Quick Food Preservation

Refrigerating, freezing, and dry storing are the trifecta of quick preservation. Learn more at TwiceasTasty.com.
Preserving your harvest often seems like a daunting, time-consuming task, involving pounds of produce, stacks of jars, and boiling kettles on some of the hottest days of the year. Large-batch canning can operate that way: as a project, albeit one that fills your pantry. But it’s not the only way to preserve what you grow. Preservation can happen every time you come in from the garden with a little more than you and your family will eat at the next meal.

Refrigerating, freezing, and dry storing are the trifecta of quick preservation. As I mentioned while describing their pros and cons last week, produce preserved in these ways requires minimal prep and handling. Most of the tools and packaging you need are likely already in your home. Storage times can vary widely with these techniques, but some tips and tricks will let you get the most out of each. Best of all, a wide range of food can be preserved simply and easily with these quick preservation techniques.
Read more about quick food preservation

Prepare to Preserve

Whatever your type of produce, storage space, or free time, you can save your harvest. Learn more at TwiceasTasty.com.
How’s your garden growing? If it’s anything like mine, you’ve moved beyond planting to weeding and harvesting—and harvesting, and harvesting. With so much food coming ripe so quickly, it’s time to dig out the canning kettle, dehydrator, crocks, and other preservation tools that will let you enjoy homegrown (or farm fresh from a CSA) produce the rest of the year.

Later this month, I’ll be teaching a free online workshop through Free the Seeds that focuses on preparing to preserve your harvest. It’s a big topic, with far more information than I can share in one session, so I’ll be expanding on that topic all month here at Twice as Tasty. Be sure to join me online July 15 so that I can answer your questions directly (sign up for the Free the Seeds mailing list to receive a registration email), and then check back here for additional tips, tools, and recipes that save your harvest. You’ll also find pages of information on basic tools and techniques here.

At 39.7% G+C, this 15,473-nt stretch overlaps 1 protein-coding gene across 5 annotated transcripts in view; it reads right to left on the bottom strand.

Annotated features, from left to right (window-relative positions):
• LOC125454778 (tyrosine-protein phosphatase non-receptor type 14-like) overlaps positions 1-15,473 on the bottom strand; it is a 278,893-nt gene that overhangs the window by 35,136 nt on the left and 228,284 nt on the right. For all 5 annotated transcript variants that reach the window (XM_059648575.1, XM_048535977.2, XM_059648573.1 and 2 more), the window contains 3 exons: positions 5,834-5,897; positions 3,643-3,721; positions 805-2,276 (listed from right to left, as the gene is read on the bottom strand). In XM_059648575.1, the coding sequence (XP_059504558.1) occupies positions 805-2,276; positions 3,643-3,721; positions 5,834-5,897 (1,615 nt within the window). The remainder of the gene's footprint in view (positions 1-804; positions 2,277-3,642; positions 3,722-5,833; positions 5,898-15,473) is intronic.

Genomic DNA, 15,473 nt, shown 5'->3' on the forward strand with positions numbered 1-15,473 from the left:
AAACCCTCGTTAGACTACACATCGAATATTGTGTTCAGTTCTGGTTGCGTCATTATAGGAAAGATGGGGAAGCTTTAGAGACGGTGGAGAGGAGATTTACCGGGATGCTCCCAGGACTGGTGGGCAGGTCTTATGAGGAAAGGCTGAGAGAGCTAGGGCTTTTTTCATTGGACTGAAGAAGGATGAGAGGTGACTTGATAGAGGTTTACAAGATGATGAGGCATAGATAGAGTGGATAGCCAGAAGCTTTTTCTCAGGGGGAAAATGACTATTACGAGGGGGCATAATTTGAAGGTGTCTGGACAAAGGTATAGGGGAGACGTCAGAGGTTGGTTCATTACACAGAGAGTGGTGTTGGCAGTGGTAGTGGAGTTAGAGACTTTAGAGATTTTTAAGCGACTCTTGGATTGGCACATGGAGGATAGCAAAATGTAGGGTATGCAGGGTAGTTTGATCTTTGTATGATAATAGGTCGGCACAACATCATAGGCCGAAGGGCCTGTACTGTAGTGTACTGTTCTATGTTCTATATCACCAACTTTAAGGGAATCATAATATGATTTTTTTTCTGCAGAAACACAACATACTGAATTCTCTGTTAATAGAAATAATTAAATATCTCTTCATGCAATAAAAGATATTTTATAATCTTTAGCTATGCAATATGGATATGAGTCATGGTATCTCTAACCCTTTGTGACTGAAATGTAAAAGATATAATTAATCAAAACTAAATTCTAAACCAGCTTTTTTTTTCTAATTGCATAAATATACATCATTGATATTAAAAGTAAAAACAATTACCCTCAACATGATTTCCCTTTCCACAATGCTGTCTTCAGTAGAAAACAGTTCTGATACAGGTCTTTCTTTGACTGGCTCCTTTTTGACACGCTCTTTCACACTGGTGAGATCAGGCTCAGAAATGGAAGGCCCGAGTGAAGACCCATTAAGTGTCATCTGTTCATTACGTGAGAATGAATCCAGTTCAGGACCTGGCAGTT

Read more about preparing to preserve

Buckwheat

I’ve found many reasons to love buckwheat: it’s gluten free, packed with protein, and easy to prepare. Get buckwheat recipes at TwiceasTasty.com.
My first memorable encounters with buckwheat grouts were in Russia. In the United States, roasted buckwheat grouts are typically sold as “kasha,” but in Russia, all the каша I ate as a hot breakfast cereal was a mix of grains. My Russian friends tended to cook buckwheat on its own—traditionally in an oven until it softened to a porridge—and serve it as a savory meal more than a sweet one.

I’ve since found many reasons to love buckwheat. Despite its name in English, it’s not a type of wheat: it’s actually a gluten-free seed in the same plant family as rhubarb. So if wheat isn’t on your diet, buckwheat is your friend. Unlike some gluten-free grains, it’s packed with protein and amino acids. Soaking it removes some of its phytic acid, which can make it easier to digest. A presoak also speeds up the cooking process—instead of a slow bake in a low-temp oven, you can have it ready from the stovetop in 5 minutes for a modern take on каша сименуха, a traditional Russian breakfast, or for an easy dinner with roasted vegetables.
Learn to make Buckwheat Porridge with Mushrooms and Eggs and Roasted Vegetables with Tofu and Buckwheat

Beans and Cornbread

Homemade vegetarian baked beans can have the perfect balance of sweet and tang. Get bean recipes at TwiceasTasty.com.
Baked beans can be a vegetarian’s guilty pleasure. Cans on the store shelf often make up for the lack of bacon by upping the sweetness factor, taking the beans out of the “healthy food” realm and putting them in the same category as store-bought granola and sweet potato fries. It’s unfortunate, because when cooked properly, vegetarian baked beans can have the perfect balance of sweet and tang.

I’ve always found canned vegetarian baked beans to be cloyingly sweet. Then I got hooked on beans in tomato sauce when I lived in London. These navy beans stewed in tomato sauce and popped into a can aren’t exactly gourmet, but the first flavor on my tongue wasn’t corn syrup. The Brits are great fans of them as beans on toast. As filling as this meal was on a backpacker budget, a stand in Covent Garden went one better: for a few quid, I could get a giant, piping hot jacket potato smothered in these beans. Since then, I’ve upscaled the beans, but I still love to serve them in baked potatoes.
Learn to make Vegetarian Baked Beans and Baked Polenta